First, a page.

Lightly hazed, bright golden hue, under milky white head.

Aroma: Beautiful floral notes, nice hoppiness. Ah…

Taste: Big hop attack right off the bat, pierces the palate pleasingly. Clean, lean-bodied. Bittersweet bite fades off after a while, but never quite quits. Fruitiness grows and grows, starting citric, turning tropical.
Hopheads, here's a lager to love.

What do they say on the label? This: "This hoppy lager features intense fruity and floral notes from fresh New Zealand hops balanced against a crisp and clean malt body." Also, this: "Torpedo Pilsner is a hop-forward take on the crisp, classic lager. We and the folks at Firestone Walker share a passion for New Zealand varietals, so we loaded our legendary Hop Torpedo with the southern hemisphere's finest hops or a fruity, floral twist on the pilsner style."

So, there you go.

Tuesday, August 19, 2014

Unibroue Blanche de Chambly

Now we have the witbier of the Unibroue stable, Blanche de Chambly, the white of Chambly. 5% ABV on this spiced Belgian-style wheat ale. Looking back on notes from December, 2003:


Appearance: cloudy, light yellowish color, adorned with a large, thick, pillowy white head.

Aroma: ahhh!, soft, sweet, slightly spicy, citric-fruity, sublimity and sophistication.

Taste: Delightful tingle on the tongue starts it off, a blizzard of citric hop flavor, delivered a tart bite, that is kept in check with ample, smooth maltiness.
Light to medium body, excellent texture, with a warm, happy, flavorful finish.
A richly rewarding witbier, this should please anyone and could suit any occasion or meal.

Great tasting, vast drinkability, exquisite.

Unibroue Ephemere Apple

Hey, what do you know, there's a Unibroue sampler box, "the Sommelier Collection" (didn't they get the word that we say "cicerone" now?), featuring 1 each of 6 of their beers, 3 that I've already covered here, 3 that I haven't. Here's come the notes....


Looking back at some old Unibroue notes, this one the Ephemere, ale brewed with apple juice, 5.5% ABV, first jotted down on November 20, 2003:

Pungent green apple aroma wafts out from the instant the cork is released...

Color is clear, pale golden, and is topped with a lush, creamy white head.
Aroma has settled some from that initial sharp sensation, is slightly sweet, and distinctly apple-ish.

Taste: big, brisk hoppiness, then all is mellow. Very light in body, with a crisp, dry finish. Apple flavor is never too strong, just subtle enough, and that's just fine with me.

For some reason, I imagined something bigger out of these guys, but all things considered, this is just right for what they're trying to do here. A nice, mild, bright, fruity ale, perfect for desserts, picnics, parties...but nothing I'd likely turn to often.

Sunday, August 17, 2014

Tallgrass Area 51 Russian Imperial Stout

Note to all: after writing the notes below, I found something fitting it's exact descriptions on Untappd going by the name given above. So that's what I'll call it, I guess. Here, come, the notes....


Tallgrass Russian Imperial Stout (sample can)

Hear, hear for friends in beer! If you read my report back in June about my visit to 11 of Minneapolis' breweries by bike in the course of a day, you may recall that I met Tallgrass rep Tim Olson on one of those stops. He was with another Tallgrass salesman, and talked up this new beer that I am about to try. I was not at the time a beer buyer, like I was at the Blue Nile, and even if I were doing such at the job I then held (I'm almost letting the cat out of the bag…just as well), I wouldn't have been buying any kegs or cans from Kansas.

And, yet…one day, I went to work at Northbound and there in the cooler was this can, labeled for me. Thanks, Tim! I can't tell you how much I appreciate it! I hope that someday soon I will return to the business of giving you some business. Someday, soon…

Let's drink it, already…

On the makeshift label it reads: "Tallgrass Big RICC"…no clue what that means. Russian Imperial Chocolate Coffee? 10.5% ABV. 60 IBU.

Solid blackness, with a slim, soon-gone dark brown head.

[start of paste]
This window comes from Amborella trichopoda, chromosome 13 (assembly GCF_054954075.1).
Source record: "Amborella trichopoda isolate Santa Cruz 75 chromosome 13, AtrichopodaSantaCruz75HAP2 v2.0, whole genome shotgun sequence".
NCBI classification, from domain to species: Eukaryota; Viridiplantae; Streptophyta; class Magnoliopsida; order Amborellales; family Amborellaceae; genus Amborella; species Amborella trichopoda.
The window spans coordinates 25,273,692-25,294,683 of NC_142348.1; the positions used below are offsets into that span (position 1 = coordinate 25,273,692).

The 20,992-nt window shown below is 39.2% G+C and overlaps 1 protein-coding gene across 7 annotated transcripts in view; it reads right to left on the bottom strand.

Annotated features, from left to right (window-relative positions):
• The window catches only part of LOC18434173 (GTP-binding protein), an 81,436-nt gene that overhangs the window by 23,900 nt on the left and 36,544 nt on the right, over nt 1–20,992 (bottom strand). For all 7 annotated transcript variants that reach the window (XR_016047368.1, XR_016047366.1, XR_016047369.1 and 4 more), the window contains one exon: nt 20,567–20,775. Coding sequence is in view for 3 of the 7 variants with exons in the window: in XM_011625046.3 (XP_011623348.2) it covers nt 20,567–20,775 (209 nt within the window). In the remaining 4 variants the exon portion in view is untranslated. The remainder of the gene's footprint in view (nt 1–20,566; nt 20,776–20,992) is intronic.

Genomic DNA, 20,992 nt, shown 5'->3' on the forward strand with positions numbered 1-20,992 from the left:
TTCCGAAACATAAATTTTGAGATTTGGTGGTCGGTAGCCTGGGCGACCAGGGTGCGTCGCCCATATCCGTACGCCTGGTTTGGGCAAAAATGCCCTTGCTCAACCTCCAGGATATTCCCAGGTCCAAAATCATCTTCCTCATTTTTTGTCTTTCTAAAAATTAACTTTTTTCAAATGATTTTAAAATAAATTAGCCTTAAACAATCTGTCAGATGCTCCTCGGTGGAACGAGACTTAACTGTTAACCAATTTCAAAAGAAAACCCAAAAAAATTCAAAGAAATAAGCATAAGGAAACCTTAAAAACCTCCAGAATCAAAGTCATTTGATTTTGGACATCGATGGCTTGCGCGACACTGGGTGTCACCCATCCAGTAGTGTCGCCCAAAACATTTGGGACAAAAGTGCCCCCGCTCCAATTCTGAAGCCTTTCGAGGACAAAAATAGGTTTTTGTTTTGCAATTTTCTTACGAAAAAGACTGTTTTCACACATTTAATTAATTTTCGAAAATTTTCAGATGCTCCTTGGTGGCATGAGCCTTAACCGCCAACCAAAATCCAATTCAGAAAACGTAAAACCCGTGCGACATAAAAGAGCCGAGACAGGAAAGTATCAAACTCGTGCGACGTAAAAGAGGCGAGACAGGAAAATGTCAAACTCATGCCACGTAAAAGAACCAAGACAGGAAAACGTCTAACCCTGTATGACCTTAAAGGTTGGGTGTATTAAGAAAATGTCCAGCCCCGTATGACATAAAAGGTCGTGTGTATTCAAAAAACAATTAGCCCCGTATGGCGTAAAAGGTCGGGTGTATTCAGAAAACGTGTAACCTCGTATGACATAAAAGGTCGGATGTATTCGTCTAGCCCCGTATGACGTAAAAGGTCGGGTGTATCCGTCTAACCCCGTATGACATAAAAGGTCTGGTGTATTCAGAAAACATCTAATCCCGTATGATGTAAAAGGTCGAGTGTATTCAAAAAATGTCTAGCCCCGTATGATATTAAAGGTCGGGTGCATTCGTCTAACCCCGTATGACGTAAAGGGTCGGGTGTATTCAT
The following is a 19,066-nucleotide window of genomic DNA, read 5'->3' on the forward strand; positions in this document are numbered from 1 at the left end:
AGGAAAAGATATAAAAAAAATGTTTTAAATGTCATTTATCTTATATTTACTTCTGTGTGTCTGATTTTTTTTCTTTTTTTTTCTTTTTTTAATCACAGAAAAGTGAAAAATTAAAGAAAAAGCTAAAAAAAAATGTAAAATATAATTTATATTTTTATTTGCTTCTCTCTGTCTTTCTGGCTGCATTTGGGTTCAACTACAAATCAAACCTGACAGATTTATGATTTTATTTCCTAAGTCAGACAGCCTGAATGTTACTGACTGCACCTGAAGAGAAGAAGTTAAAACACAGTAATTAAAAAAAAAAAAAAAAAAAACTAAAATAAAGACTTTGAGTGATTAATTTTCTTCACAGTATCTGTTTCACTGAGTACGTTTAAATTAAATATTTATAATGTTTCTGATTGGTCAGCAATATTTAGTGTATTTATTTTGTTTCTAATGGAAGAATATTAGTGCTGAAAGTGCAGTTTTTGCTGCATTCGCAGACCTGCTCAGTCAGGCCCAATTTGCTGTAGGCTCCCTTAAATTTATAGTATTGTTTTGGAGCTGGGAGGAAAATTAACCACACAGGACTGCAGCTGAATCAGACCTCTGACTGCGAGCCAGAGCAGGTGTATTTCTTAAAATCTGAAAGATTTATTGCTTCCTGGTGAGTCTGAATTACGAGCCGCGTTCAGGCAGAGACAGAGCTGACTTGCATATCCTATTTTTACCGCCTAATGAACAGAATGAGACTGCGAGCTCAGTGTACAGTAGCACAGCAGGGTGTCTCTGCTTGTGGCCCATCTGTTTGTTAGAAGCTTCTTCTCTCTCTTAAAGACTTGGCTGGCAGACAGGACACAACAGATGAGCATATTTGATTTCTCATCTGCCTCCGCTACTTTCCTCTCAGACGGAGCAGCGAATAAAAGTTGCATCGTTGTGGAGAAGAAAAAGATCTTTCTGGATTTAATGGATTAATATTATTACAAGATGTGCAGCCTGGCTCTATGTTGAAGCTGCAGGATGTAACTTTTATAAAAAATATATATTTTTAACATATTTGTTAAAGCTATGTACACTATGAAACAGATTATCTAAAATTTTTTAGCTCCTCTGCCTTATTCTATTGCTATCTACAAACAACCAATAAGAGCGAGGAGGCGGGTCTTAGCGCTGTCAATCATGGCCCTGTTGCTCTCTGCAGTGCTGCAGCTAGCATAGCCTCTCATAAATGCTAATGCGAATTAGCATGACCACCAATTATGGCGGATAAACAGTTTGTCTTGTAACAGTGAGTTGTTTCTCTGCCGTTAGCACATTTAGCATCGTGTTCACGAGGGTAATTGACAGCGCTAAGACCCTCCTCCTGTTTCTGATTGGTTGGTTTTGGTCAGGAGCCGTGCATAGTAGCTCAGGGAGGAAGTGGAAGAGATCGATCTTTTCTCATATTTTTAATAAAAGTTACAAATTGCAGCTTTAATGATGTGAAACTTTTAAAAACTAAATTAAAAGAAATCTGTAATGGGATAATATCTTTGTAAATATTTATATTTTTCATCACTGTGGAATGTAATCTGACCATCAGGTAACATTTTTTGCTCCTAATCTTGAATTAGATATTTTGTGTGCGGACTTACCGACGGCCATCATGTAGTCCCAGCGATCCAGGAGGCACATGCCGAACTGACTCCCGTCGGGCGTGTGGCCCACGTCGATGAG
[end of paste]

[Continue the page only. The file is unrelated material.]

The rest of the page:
Aroma: deep, rich and chocolatey. Dense as fudge. Espresso notes right behind. Vast in flavor and expression.

Taste: bittersweet notes hit first, the coffee next, and then the cocoa. Full-bodied, starting fierce and cooling down. Big and bountiful, not thick and sludgy as some. Just a little bit hot and spicy, flavors of dark rum and molasses coming through.
I like this. It hits the spot.

Sierra Nevada/Oskar Blues CANfusion Rye Bock (Beer Camp #7)


Sierra Nevada/ Oskar Blue CANfusion Rye Bock, Beer Camp #7. 7.25 ABV. 45 IBU.

Can #2 from the Beer Camp box.

Appearance: clear, caramel/tan coloration, slim, white head.

Aroma: soft, lightly spicy, bread-y, malt-driven, and just on the sweet side.

Taste: all that from the nose is right here on the tongue. All that spicy rye malt character in a bock bier. Light-medium bodied, nice and clean. Sweetness prevails. Just enough, not too much…or is it? If I can tolerate it, it's probably too sweet for most other people.

CANfusion. It's in a can and it's a fusion. Of….? Rye and bock? SN and OB? Or is it CONfusing? No, it's not that…but, it's clearly not a CANtender for top entrant in the Best of Beer Camp.

Friday, August 15, 2014

Sierra Nevada / Asheville Brewers Collective Tater Ridge Scottish Ale with Sweet Potatoes (Beer Camp #6)


Beer Camp #6: Tater Ridge. Scottish Ale brewed with Sweet Potatoes, Brewed in Collaboration with Asheville Brewers Alliance. Alc. by Volume 7%. 35 IBU.

Apperarance: Caramel Brown coloration, slim tanned head, leaving some lace. Ruby edges, looking fine.

Aroma: soft, slightly sweet and vegetal, but mostly missing. Not getting much yet. Yeah, nothing. That's what potatoes bring to beer. Nada.

Taste: caramel and toffee malt first, sweet like any Scotch ale should be (this is much dark than a "scottish ale"… they really mean Scotch?). Really tasty. full of malty flavors, moderate hopping, delicious. Can't say what the taters bring to the table, though. Nonetheless, it's a satisfying drink, and I'm I'm finding myself enjoying it.

What's the label say: "This rich and malty Scottish ale gets a kick from sweet potatoes, a North Carolina staple." Back label: "We're fortunate to call the passionate and talented folks in the Asheville Brewers Alliance our North Carolina neighbors. Tater Ridge is our nod to the area's Scottish Highland history, and we hope this ale accented by sweet potatoes will be the first of many collaborations to come."

I don't know why I don't get the sweet potatoes. Well, you don't get the taste of them, but they're adding something to the malt sweetness….wait, wait, there it is…just barely. Okay, I can dig it.